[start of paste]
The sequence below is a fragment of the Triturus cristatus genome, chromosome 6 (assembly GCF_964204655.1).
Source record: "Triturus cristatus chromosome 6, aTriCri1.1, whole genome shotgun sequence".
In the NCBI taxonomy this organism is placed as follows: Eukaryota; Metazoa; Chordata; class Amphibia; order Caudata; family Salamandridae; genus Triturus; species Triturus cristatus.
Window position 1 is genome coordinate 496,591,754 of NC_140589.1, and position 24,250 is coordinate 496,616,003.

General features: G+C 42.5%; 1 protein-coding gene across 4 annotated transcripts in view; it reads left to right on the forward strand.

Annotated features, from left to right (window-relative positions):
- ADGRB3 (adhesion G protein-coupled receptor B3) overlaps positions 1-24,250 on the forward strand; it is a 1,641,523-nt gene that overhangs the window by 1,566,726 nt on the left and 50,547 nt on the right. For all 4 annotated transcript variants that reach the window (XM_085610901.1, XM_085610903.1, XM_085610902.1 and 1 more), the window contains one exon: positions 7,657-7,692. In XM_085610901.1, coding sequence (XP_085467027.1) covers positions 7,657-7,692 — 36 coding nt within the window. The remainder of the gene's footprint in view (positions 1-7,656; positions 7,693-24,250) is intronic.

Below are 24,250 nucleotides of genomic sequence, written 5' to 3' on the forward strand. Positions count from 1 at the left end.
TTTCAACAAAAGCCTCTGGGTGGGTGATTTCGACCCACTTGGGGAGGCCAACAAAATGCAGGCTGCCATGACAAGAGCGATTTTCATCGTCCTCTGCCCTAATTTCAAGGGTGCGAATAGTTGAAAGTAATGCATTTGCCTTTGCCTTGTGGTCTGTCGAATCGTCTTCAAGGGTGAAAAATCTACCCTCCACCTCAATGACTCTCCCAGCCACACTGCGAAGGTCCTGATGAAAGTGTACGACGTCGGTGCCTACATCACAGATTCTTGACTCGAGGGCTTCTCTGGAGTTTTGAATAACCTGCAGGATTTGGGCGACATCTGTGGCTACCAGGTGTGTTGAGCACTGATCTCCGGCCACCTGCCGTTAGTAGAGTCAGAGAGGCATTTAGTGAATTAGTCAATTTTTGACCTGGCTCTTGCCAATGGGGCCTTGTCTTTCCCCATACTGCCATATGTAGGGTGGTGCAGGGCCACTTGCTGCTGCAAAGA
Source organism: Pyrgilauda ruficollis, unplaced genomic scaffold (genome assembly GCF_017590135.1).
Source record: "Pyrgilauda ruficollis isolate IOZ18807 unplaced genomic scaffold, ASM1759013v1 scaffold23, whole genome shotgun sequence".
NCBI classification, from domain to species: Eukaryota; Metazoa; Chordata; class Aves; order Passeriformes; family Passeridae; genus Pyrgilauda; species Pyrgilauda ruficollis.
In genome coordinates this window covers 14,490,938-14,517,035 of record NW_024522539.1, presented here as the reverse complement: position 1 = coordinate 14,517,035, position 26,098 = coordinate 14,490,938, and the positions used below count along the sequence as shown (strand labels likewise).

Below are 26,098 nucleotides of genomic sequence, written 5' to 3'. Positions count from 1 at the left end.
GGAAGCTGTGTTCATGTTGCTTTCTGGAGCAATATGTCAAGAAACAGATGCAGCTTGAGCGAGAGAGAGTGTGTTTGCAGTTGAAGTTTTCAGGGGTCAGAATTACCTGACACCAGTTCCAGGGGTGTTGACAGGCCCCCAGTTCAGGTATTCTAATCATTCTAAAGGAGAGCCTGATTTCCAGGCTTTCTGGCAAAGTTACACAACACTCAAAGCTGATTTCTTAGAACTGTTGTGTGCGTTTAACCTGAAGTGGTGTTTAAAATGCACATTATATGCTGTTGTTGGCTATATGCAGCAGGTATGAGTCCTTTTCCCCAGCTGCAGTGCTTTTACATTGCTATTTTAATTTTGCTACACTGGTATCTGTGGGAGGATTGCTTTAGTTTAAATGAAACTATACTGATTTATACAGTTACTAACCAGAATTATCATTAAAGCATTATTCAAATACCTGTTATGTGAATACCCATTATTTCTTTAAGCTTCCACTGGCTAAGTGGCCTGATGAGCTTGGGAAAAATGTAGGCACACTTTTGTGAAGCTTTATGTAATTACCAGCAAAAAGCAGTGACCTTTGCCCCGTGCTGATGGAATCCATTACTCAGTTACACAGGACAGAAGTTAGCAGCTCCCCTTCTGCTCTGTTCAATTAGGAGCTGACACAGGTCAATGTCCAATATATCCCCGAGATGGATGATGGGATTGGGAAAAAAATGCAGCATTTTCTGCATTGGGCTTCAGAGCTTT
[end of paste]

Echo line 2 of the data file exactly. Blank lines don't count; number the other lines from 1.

Source record: "Triturus cristatus chromosome 6, aTriCri1.1, whole genome shotgun sequence".